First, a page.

The Goldendale Sentinel - Headlines & History since 1879

By Amy Reeves
For the Sentinel 

Where'd that come from?

 


Squirrely Adjective (slang)

So I am sitting at home crocheting a hat and watching my two cats tear through the house like they have turbo jets attached to their tails and chased by invisible canines. They remind me of the big grey squirrels that would chase each other through the woods behind our house. Those squirrels made such a racket one morning, I thought that we had a bear crashing around in the trees. I have no idea what got into my cats or why they were being so squirrely; it’s like having a home entertainment in live 3D.

After Danini and Saucy were done tearing through the house at warp speed and upending my yarn basket, I picked up the balls of wool and called my mom. I was telling her how my cats were acting like the wild squirrels in the woods and that I had not a clue of what to write for this week’s article, she reminded me about the squirrels from my childhood. And it fit perfectly for the night that I had just experienced dealing with my cats ransacking my living room and climbing the curtains.

The word “squirrely” originates from the early 1920s and it means to be eccentric, nervous, flighty, mildly insane, unpredictable or jumpy, often in a cowardly way. Also nutty, resembling a squirrel’s behavior while looking for nuts, exactly how my cats were acting.

Squirrels and chipmunks are from the same family and their babies are called kits. A group of these creatures is called a scurry.

Let us take a journey into the slightly insane, nutty and definitely unpredictable outcome of world of “Mom’s Squirrels a/k/a Chipmunks.”

When I was a kid, my mother found a scurry of kits in a dresser drawer of a house that my uncle had purchased to remodel and sell. The mother was found outside and was not alive. We kids thought it was the end of the world for these babies, so we cried and carried on until my mom wrapped them up in her coat and brought them home with us. Their eyes were not open and despite being so ugly, they found a place in our hearts and home. My mom had to purchase special formula from the veterinarian and we took turns feeding these hairless creatures with an eyedropper. All of them made it despite the efforts of our cat Tippy Toes who was a Main Coon and weighed over 20 pounds.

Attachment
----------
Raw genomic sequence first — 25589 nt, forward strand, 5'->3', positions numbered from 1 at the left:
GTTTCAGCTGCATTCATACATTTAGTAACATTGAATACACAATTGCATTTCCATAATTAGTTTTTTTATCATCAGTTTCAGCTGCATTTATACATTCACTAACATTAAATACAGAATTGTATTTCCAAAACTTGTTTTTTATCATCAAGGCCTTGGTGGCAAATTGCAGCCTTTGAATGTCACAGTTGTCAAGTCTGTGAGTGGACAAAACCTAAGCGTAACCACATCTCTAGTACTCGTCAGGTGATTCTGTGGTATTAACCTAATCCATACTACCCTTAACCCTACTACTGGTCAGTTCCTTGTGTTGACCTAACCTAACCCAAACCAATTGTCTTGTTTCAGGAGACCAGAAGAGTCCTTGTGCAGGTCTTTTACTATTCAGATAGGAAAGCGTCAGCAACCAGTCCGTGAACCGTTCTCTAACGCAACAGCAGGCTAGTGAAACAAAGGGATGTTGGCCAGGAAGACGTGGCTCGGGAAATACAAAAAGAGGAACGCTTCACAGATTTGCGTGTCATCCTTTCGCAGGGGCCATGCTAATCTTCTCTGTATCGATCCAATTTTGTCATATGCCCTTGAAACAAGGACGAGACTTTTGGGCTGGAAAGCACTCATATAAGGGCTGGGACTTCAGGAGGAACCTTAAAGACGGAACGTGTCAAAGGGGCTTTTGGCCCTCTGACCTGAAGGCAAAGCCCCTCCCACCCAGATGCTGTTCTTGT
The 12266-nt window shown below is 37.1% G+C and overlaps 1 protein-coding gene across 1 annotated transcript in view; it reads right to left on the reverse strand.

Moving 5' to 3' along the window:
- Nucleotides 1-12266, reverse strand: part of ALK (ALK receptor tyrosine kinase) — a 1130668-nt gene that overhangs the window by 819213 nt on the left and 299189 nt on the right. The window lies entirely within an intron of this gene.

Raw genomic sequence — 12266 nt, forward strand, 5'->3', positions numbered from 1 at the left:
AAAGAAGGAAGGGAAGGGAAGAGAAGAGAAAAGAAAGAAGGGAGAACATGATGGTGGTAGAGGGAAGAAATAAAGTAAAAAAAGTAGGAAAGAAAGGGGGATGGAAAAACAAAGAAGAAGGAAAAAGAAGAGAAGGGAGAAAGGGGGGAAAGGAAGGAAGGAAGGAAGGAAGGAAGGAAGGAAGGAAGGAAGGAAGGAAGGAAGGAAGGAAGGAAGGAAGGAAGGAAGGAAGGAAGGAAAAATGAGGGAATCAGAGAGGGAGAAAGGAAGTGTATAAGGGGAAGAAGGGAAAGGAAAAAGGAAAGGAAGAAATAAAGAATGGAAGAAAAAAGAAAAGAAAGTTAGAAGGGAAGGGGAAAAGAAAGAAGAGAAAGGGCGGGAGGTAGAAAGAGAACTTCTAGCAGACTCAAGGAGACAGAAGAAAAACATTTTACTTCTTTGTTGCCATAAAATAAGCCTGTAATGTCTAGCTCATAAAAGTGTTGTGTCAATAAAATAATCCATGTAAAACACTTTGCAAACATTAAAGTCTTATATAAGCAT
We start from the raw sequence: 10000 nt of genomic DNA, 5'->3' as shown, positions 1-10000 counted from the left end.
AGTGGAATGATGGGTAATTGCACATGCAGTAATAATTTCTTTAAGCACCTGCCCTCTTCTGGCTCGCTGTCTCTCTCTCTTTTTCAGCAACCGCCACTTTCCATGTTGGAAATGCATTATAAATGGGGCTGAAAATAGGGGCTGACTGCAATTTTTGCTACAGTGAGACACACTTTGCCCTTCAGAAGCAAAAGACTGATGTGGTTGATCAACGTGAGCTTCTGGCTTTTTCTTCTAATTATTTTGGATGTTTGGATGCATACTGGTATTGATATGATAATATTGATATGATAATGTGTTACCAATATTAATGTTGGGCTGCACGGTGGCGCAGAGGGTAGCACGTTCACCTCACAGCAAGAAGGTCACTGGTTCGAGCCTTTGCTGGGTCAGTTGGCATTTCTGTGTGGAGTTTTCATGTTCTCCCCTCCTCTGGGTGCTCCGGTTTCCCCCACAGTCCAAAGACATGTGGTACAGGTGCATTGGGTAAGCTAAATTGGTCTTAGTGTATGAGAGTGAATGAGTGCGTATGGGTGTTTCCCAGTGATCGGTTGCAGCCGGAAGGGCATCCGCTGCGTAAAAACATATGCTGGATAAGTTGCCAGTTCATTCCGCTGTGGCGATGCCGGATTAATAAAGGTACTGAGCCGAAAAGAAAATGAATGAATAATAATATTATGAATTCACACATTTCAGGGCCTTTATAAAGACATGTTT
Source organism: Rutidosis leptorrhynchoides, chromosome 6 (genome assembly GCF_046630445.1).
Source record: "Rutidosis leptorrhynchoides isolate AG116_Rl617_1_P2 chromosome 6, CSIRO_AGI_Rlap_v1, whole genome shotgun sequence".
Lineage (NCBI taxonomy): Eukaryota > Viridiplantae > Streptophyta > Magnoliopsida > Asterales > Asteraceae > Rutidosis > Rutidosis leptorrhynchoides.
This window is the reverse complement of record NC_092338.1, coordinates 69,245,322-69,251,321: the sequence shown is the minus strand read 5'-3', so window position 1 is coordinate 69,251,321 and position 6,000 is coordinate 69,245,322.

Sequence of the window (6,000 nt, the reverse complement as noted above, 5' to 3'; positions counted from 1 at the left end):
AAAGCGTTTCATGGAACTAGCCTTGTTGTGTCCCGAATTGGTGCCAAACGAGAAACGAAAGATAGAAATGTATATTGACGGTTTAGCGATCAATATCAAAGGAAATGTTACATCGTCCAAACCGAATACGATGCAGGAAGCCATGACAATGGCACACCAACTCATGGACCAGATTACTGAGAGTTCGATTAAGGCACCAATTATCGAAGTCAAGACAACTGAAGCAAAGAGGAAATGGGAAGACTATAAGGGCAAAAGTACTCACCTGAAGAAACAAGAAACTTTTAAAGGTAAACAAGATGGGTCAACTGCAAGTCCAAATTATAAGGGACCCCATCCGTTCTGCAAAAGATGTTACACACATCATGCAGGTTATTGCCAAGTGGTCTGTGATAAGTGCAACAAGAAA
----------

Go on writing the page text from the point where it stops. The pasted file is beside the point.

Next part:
When the kits were big enough to be let out into the wild (across the street was a grove of madrona, cedar, hemlock and fir trees) my mom carefully tucked them in her shirt like a rolled up apron and walked them across the street. Here is where things got insanely wild and squirrely. Mom had opened her rolled-up shirt to let them loose, and a truck came barreling down the road. The chipmunks did not run for cover into the woods as one would expect; they shot up into mom’s shirt and then into her long curly hair.

Here is a what my brother and I saw from the front yard across the street…mom walks across the street, unrolls her shirt, big truck goes by and we lose sight of mom, mom reappears and is leaping around like she is being chased by invisible bees, and her long beautiful curls now look like the Greek Gods have channeled Medusa onto her head, all while yelling something in what seems to be a foreign language and looking madder than a wet hen.

She came back across the street, and we asked where the babies were. She lifted up her hair, and there were six tiny chipmunks tangled up in it. We had one of the neighbor ladies come and help comb them out. Three hours later, one at a time, they were let go across the street into the woods.

 

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